What to shoot: You can play with natural elements as you like. What I have done here is looking for a simple, minimalistic composition, as suggested by the stillness of the lake. Autumn leaves in the foreground, two symmetrical rows of trees in the background, and a few surfacing rocks in the middle.

Ideal time to shoot: Sunrise is my favourite. The stillness of Lough Gill at this time is something worth getting up early in the morning.

Gear: Wide angle lenses to standard zooms.

How to get there: From Sligo Take the N16 signposted Enniskillen, at the traffic lights adjacent to Sligo Institute of Technology take the R286 to Dromahair. Follow the road for approximately 3km and then turn right at the crossroads signposted Hazelwood. After about 1km turn left into the wood and continue until the road ends in a car park, where walking trails start.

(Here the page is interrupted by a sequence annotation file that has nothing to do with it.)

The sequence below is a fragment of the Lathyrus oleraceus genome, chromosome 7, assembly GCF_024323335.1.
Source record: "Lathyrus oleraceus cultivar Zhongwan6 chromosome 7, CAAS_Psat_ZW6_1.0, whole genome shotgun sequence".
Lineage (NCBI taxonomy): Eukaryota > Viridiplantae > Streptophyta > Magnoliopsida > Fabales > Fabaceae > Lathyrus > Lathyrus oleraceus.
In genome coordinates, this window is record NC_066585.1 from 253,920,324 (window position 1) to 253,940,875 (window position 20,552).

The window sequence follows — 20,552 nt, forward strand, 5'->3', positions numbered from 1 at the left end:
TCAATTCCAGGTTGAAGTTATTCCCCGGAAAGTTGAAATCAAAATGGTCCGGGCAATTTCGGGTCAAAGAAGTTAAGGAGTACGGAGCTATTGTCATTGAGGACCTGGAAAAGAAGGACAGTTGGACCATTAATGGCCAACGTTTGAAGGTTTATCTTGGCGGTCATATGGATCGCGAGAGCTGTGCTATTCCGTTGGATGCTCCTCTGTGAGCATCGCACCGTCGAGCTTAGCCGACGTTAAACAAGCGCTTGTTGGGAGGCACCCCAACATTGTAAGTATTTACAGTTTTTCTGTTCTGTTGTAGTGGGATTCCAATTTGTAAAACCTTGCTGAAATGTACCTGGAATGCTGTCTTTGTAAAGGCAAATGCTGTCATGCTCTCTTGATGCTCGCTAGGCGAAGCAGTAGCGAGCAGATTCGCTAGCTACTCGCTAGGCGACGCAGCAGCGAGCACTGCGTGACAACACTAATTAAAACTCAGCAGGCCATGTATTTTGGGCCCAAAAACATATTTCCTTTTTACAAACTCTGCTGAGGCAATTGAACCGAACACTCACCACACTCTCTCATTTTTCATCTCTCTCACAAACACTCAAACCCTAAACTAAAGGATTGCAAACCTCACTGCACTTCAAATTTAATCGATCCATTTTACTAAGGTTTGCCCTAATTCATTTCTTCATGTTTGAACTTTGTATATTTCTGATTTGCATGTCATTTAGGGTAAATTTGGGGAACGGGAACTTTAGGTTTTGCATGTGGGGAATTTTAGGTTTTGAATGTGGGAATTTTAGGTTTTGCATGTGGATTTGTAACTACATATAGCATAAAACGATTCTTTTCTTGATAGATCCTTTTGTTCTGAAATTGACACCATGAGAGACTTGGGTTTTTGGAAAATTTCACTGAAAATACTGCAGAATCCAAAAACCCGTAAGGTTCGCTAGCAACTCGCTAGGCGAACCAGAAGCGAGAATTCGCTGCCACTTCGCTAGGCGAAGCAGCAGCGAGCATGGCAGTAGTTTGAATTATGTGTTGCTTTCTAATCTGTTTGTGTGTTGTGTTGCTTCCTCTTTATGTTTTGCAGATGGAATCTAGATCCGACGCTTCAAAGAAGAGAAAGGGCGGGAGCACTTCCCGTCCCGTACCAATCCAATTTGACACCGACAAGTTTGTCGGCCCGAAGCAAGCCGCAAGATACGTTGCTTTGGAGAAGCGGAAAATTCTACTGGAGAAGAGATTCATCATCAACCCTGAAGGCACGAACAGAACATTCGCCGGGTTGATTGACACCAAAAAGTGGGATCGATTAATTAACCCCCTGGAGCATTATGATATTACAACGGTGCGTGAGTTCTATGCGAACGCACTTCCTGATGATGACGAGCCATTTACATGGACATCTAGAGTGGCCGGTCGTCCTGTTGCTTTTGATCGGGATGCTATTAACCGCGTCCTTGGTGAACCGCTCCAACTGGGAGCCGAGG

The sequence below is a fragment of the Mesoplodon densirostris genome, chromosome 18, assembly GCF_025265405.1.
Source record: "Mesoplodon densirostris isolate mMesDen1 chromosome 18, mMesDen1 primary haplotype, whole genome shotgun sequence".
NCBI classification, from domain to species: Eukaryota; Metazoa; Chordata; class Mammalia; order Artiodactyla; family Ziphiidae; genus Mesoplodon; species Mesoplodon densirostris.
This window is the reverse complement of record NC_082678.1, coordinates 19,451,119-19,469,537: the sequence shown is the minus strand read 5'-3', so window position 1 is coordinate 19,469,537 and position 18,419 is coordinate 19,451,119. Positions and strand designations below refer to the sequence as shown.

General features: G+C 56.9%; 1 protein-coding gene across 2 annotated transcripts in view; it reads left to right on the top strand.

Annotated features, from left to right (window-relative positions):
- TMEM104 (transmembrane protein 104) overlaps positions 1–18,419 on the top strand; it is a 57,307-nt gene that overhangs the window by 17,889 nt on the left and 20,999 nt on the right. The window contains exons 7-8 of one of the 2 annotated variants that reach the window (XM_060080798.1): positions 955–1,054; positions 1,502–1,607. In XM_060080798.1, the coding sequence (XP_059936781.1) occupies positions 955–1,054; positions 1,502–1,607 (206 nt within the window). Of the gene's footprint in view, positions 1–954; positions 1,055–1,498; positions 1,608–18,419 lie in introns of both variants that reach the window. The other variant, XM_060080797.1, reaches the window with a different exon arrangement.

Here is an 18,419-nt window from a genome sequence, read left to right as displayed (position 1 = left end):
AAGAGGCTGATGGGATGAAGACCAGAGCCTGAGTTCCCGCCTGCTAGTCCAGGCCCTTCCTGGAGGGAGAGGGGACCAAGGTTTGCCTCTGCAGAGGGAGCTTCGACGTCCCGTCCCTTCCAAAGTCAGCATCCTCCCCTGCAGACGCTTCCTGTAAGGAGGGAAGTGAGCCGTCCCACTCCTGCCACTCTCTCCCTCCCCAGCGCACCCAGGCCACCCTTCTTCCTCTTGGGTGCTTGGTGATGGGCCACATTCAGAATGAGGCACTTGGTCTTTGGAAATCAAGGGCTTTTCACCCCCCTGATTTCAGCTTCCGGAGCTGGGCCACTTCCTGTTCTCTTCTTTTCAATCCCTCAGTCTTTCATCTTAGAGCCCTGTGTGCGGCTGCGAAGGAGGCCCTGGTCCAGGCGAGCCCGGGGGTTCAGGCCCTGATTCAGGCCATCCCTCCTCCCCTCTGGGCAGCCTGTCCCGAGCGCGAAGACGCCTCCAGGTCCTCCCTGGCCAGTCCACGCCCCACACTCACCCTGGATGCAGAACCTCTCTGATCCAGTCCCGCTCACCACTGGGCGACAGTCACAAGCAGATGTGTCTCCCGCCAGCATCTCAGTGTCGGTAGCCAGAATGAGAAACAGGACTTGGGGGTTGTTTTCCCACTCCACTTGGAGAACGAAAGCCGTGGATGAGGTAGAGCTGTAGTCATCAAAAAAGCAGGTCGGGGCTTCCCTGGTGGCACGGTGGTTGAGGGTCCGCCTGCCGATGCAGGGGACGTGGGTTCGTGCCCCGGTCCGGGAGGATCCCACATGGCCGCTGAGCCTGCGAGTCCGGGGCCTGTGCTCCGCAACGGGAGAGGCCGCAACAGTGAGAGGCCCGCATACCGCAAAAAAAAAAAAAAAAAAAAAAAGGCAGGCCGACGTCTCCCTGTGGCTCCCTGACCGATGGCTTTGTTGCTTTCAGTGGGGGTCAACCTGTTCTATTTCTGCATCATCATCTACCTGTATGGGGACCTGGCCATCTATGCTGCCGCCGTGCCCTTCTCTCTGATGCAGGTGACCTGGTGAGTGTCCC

Coordinates: 54°15′29″N 8°25′35″W

WPC

Athlone Bridge

Athlone Bridge

Athlone Bridge

 

Straight to the heart of Ireland. This week our photographic spot hunting leads us to the picturesque and historic town of Athlone, near the geographical centre of Ireland, known as the “gateway to the West”. The Shannon river splits this enchanting city in two, with most services and businesses on its eastern bank, while under the shadow of the medieval Castle, the western bank is rich of colourful houses, winding streets, antique shops, historic pubs and much more.

Location: Athlone, County Westmeath, Ireland.